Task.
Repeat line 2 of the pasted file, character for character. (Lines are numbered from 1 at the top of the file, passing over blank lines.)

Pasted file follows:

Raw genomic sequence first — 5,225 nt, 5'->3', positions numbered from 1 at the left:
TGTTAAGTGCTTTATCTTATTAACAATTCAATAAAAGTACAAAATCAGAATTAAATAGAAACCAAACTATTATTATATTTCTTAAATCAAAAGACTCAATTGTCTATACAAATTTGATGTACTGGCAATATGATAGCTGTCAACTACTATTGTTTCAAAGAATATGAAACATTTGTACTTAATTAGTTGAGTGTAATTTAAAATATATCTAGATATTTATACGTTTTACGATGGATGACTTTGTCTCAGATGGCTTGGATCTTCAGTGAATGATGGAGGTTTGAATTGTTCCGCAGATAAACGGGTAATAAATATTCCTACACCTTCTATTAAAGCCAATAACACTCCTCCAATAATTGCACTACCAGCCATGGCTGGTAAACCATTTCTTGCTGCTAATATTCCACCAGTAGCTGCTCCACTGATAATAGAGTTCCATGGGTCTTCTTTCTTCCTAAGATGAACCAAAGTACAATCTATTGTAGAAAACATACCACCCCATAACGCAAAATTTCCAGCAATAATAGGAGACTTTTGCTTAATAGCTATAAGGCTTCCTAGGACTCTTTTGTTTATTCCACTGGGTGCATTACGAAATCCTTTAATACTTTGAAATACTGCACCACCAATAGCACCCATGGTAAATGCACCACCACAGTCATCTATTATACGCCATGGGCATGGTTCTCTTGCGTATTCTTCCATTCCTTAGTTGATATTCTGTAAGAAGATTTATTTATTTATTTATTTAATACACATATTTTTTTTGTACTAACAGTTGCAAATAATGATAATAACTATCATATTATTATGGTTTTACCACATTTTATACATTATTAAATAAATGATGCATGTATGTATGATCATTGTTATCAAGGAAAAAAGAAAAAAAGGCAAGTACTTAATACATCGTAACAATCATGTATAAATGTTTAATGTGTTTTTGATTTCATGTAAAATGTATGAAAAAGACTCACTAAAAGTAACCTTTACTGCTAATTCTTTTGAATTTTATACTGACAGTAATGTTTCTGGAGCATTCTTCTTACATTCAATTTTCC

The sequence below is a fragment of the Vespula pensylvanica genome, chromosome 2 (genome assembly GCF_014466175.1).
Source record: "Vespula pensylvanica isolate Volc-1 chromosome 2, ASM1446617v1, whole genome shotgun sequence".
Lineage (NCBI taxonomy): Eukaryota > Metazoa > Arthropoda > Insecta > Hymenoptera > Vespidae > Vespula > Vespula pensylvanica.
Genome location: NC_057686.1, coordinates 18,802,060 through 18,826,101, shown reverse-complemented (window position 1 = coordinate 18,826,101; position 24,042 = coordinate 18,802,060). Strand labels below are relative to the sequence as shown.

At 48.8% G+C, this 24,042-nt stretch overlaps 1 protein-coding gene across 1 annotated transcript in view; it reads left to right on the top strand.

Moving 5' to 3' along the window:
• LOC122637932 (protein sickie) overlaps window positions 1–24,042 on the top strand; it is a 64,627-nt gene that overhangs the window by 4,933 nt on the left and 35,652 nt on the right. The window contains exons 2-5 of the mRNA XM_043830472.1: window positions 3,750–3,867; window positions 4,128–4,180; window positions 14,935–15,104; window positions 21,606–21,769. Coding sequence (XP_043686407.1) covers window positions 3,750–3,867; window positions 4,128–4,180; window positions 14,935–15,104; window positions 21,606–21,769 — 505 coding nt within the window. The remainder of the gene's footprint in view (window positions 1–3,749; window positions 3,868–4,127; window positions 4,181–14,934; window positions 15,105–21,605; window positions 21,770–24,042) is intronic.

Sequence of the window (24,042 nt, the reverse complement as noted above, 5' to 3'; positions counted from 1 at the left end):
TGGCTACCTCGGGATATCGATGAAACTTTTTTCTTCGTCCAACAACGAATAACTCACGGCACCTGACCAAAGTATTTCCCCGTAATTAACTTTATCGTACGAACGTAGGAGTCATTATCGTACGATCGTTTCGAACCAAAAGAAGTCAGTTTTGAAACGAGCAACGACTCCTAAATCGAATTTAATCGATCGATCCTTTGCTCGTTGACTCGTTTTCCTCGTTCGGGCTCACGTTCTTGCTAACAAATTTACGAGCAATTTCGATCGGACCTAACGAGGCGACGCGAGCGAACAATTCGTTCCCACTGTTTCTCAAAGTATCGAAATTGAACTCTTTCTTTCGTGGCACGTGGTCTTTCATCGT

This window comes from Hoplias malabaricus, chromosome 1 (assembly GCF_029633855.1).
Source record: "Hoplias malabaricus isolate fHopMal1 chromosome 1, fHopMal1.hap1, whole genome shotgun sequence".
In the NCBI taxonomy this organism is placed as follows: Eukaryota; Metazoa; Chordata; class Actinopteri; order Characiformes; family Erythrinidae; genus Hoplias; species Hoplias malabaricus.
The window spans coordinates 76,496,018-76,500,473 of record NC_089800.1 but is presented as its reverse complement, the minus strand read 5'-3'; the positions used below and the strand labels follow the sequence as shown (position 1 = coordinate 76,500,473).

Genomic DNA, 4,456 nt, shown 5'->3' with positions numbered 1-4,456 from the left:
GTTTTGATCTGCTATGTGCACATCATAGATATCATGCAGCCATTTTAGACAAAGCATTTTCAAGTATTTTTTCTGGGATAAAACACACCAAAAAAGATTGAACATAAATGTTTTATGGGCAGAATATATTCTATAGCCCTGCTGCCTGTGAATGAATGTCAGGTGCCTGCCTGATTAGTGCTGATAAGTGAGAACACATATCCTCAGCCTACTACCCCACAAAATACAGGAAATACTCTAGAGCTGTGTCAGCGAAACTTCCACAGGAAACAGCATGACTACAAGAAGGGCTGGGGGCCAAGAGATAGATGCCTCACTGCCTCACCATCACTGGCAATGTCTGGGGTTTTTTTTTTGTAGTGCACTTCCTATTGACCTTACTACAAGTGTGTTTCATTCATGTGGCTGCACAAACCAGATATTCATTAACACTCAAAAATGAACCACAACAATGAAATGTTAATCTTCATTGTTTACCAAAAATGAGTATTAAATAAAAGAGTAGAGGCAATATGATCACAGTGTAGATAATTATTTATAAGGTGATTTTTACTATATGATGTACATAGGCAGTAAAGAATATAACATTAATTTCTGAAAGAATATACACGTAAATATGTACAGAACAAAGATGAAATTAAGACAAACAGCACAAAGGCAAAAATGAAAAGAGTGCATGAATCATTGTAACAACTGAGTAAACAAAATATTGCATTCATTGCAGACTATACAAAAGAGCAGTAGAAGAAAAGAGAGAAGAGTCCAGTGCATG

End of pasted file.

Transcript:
TGTTAAGTGCTTTATCTTATTAACAATTCAATAAAAGTACAAAATCAGAATTAAATAGAAACCAAACTATTATTATATTTCTTAAATCAAAAGACTCAATTGTCTATACAAATTTGATGTACTGGCAATATGATAGCTGTCAACTACTATTGTTTCAAAGAATATGAAACATTTGTACTTAATTAGTTGAGTGTAATTTAAAATATATCTAGATATTTATACGTTTTACGATGGATGACTTTGTCTCAGATGGCTTGGATCTTCAGTGAATGATGGAGGTTTGAATTGTTCCGCAGATAAACGGGTAATAAATATTCCTACACCTTCTATTAAAGCCAATAACACTCCTCCAATAATTGCACTACCAGCCATGGCTGGTAAACCATTTCTTGCTGCTAATATTCCACCAGTAGCTGCTCCACTGATAATAGAGTTCCATGGGTCTTCTTTCTTCCTAAGATGAACCAAAGTACAATCTATTGTAGAAAACATACCACCCCATAACGCAAAATTTCCAGCAATAATAGGAGACTTTTGCTTAATAGCTATAAGGCTTCCTAGGACTCTTTTGTTTATTCCACTGGGTGCATTACGAAATCCTTTAATACTTTGAAATACTGCACCACCAATAGCACCCATGGTAAATGCACCACCACAGTCATCTATTATACGCCATGGGCATGGTTCTCTTGCGTATTCTTCCATTCCTTAGTTGATATTCTGTAAGAAGATTTATTTATTTATTTATTTAATACACATATTTTTTTTGTACTAACAGTTGCAAATAATGATAATAACTATCATATTATTATGGTTTTACCACATTTTATACATTATTAAATAAATGATGCATGTATGTATGATCATTGTTATCAAGGAAAAAAGAAAAAAAGGCAAGTACTTAATACATCGTAACAATCATGTATAAATGTTTAATGTGTTTTTGATTTCATGTAAAATGTATGAAAAAGACTCACTAAAAGTAACCTTTACTGCTAATTCTTTTGAATTTTATACTGACAGTAATGTTTCTGGAGCATTCTTCTTACATTCAATTTTCC